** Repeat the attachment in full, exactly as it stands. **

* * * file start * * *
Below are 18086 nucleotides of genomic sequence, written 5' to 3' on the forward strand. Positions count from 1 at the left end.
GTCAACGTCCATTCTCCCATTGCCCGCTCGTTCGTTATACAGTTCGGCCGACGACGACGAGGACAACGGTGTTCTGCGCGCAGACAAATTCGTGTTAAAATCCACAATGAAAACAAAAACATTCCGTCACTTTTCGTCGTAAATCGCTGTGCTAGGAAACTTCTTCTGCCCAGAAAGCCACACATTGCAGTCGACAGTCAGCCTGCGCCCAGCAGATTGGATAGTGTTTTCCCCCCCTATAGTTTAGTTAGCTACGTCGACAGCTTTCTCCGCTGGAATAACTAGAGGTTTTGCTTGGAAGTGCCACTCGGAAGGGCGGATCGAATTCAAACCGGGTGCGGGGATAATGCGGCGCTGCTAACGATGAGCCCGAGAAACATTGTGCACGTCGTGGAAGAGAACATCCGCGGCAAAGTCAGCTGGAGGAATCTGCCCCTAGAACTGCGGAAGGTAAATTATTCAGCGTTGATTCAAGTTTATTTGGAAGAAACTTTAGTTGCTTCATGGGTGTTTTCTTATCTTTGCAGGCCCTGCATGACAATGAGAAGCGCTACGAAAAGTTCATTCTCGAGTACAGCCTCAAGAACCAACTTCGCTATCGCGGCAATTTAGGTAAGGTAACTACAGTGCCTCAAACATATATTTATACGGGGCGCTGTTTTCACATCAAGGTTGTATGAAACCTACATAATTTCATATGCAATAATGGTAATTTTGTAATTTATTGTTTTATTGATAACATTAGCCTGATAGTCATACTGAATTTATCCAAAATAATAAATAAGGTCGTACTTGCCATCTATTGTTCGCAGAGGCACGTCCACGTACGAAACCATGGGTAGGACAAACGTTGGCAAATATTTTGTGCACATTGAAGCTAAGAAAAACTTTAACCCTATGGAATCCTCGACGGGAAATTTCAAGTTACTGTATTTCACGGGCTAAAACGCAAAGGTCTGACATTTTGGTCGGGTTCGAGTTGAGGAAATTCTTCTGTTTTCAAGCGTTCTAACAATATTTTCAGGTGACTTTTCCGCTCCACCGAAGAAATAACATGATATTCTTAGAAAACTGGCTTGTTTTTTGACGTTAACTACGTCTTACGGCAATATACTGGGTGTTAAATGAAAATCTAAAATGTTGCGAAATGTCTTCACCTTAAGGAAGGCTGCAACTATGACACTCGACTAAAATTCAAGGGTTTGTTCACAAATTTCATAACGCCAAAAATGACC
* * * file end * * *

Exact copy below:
Below are 18086 nucleotides of genomic sequence, written 5' to 3' on the forward strand. Positions count from 1 at the left end.
GTCAACGTCCATTCTCCCATTGCCCGCTCGTTCGTTATACAGTTCGGCCGACGACGACGAGGACAACGGTGTTCTGCGCGCAGACAAATTCGTGTTAAAATCCACAATGAAAACAAAAACATTCCGTCACTTTTCGTCGTAAATCGCTGTGCTAGGAAACTTCTTCTGCCCAGAAAGCCACACATTGCAGTCGACAGTCAGCCTGCGCCCAGCAGATTGGATAGTGTTTTCCCCCCCTATAGTTTAGTTAGCTACGTCGACAGCTTTCTCCGCTGGAATAACTAGAGGTTTTGCTTGGAAGTGCCACTCGGAAGGGCGGATCGAATTCAAACCGGGTGCGGGGATAATGCGGCGCTGCTAACGATGAGCCCGAGAAACATTGTGCACGTCGTGGAAGAGAACATCCGCGGCAAAGTCAGCTGGAGGAATCTGCCCCTAGAACTGCGGAAGGTAAATTATTCAGCGTTGATTCAAGTTTATTTGGAAGAAACTTTAGTTGCTTCATGGGTGTTTTCTTATCTTTGCAGGCCCTGCATGACAATGAGAAGCGCTACGAAAAGTTCATTCTCGAGTACAGCCTCAAGAACCAACTTCGCTATCGCGGCAATTTAGGTAAGGTAACTACAGTGCCTCAAACATATATTTATACGGGGCGCTGTTTTCACATCAAGGTTGTATGAAACCTACATAATTTCATATGCAATAATGGTAATTTTGTAATTTATTGTTTTATTGATAACATTAGCCTGATAGTCATACTGAATTTATCCAAAATAATAAATAAGGTCGTACTTGCCATCTATTGTTCGCAGAGGCACGTCCACGTACGAAACCATGGGTAGGACAAACGTTGGCAAATATTTTGTGCACATTGAAGCTAAGAAAAACTTTAACCCTATGGAATCCTCGACGGGAAATTTCAAGTTACTGTATTTCACGGGCTAAAACGCAAAGGTCTGACATTTTGGTCGGGTTCGAGTTGAGGAAATTCTTCTGTTTTCAAGCGTTCTAACAATATTTTCAGGTGACTTTTCCGCTCCACCGAAGAAATAACATGATATTCTTAGAAAACTGGCTTGTTTTTTGACGTTAACTACGTCTTACGGCAATATACTGGGTGTTAAATGAAAATCTAAAATGTTGCGAAATGTCTTCACCTTAAGGAAGGCTGCAACTATGACACTCGACTAAAATTCAAGGGTTTGTTCACAAATTTCATAACGCCAAAAATGACC